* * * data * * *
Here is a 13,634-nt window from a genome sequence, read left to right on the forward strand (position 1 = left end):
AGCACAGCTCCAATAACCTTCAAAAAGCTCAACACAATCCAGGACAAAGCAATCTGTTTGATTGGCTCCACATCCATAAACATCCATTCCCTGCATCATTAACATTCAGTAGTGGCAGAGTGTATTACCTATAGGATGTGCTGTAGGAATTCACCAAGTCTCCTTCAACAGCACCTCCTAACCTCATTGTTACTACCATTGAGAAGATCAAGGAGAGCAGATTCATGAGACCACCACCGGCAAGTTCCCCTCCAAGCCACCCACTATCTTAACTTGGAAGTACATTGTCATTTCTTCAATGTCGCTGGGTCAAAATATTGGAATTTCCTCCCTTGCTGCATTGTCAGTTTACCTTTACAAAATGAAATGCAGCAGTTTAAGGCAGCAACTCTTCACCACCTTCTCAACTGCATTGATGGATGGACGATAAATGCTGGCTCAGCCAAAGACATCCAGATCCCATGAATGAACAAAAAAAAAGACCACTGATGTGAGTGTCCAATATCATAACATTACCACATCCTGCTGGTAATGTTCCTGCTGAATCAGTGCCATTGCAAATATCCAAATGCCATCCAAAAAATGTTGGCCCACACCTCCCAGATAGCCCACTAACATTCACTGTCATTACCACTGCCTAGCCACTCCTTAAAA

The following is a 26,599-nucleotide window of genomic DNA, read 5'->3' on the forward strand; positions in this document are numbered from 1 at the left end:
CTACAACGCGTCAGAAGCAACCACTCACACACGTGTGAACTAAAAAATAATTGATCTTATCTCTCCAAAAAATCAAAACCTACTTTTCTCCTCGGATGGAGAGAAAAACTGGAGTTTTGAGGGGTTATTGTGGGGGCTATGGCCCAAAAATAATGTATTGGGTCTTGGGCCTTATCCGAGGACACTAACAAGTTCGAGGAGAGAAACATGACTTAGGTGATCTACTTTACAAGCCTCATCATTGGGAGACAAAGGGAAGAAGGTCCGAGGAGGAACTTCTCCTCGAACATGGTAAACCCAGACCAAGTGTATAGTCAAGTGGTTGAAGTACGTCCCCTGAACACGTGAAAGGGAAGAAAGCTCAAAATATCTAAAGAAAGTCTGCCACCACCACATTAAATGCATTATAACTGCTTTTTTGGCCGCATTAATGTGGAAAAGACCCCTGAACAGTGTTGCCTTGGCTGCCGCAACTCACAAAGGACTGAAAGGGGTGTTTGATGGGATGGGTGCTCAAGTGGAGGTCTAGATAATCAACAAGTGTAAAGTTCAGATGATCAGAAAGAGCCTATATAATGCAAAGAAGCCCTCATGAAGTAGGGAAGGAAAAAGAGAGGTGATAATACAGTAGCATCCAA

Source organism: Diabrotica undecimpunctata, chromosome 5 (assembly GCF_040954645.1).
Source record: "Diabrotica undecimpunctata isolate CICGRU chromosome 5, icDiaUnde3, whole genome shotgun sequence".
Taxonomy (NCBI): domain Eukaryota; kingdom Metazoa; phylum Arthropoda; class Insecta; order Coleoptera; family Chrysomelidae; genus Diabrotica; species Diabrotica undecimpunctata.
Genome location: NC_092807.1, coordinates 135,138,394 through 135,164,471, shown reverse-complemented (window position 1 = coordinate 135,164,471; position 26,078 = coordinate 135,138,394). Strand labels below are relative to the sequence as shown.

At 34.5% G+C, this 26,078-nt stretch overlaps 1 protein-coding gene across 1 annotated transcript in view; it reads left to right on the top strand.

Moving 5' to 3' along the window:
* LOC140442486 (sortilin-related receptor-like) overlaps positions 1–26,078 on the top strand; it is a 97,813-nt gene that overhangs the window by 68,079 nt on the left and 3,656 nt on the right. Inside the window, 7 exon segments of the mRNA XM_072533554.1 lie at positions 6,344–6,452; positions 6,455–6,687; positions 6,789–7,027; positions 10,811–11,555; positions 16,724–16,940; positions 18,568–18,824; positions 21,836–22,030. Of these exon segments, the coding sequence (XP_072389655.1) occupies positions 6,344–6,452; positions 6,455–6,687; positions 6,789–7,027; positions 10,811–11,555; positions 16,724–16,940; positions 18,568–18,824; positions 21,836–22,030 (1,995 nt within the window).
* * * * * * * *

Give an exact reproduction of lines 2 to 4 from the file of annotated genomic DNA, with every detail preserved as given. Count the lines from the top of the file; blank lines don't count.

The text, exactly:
AGCACAGCTCCAATAACCTTCAAAAAGCTCAACACAATCCAGGACAAAGCAATCTGTTTGATTGGCTCCACATCCATAAACATCCATTCCCTGCATCATTAACATTCAGTAGTGGCAGAGTGTATTACCTATAGGATGTGCTGTAGGAATTCACCAAGTCTCCTTCAACAGCACCTCCTAACCTCATTGTTACTACCATTGAGAAGATCAAGGAGAGCAGATTCATGAGACCACCACCGGCAAGTTCCCCTCCAAGCCACCCACTATCTTAACTTGGAAGTACATTGTCATTTCTTCAATGTCGCTGGGTCAAAATATTGGAATTTCCTCCCTTGCTGCATTGTCAGTTTACCTTTACAAAATGAAATGCAGCAGTTTAAGGCAGCAACTCTTCACCACCTTCTCAACTGCATTGATGGATGGACGATAAATGCTGGCTCAGCCAAAGACATCCAGATCCCATGAATGAACAAAAAAAAAGACCACTGATGTGAGTGTCCAATATCATAACATTACCACATCCTGCTGGTAATGTTCCTGCTGAATCAGTGCCATTGCAAATATCCAAATGCCATCCAAAAAATGTTGGCCCACACCTCCCAGATAGCCCACTAACATTCACTGTCATTACCACTGCCTAGCCACTCCTTAAAA

The following is a 26,599-nucleotide window of genomic DNA, read 5'->3' on the forward strand; positions in this document are numbered from 1 at the left end:
CTACAACGCGTCAGAAGCAACCACTCACACACGTGTGAACTAAAAAATAATTGATCTTATCTCTCCAAAAAATCAAAACCTACTTTTCTCCTCGGATGGAGAGAAAAACTGGAGTTTTGAGGGGTTATTGTGGGGGCTATGGCCCAAAAATAATGTATTGGGTCTTGGGCCTTATCCGAGGACACTAACAAGTTCGAGGAGAGAAACATGACTTAGGTGATCTACTTTACAAGCCTCATCATTGGGAGACAAAGGGAAGAAGGTCCGAGGAGGAACTTCTCCTCGAACATGGTAAACCCAGACCAAGTGTATAGTCAAGTGGTTGAAGTACGTCCCCTGAACACGTGAAAGGGAAGAAAGCTCAAAATATCTAAAGAAAGTCTGCCACCACCACATTAAATGCATTATAACTGCTTTTTTGGCCGCATTAATGTGGAAAAGACCCCTGAACAGTGTTGCCTTGGCTGCCGCAACTCACAAAGGACTGAAAGGGGTGTTTGATGGGATGGGTGCTCAAGTGGAGGTCTAGATAATCAACAAGTGTAAAGTTCAGATGATCAGAAAGAGCCTATATAATGCAAAGAAGCCCTCATGAAGTAGGGAAGGAAAAAGAGAGGTGATAATACAGTAGCATCCAA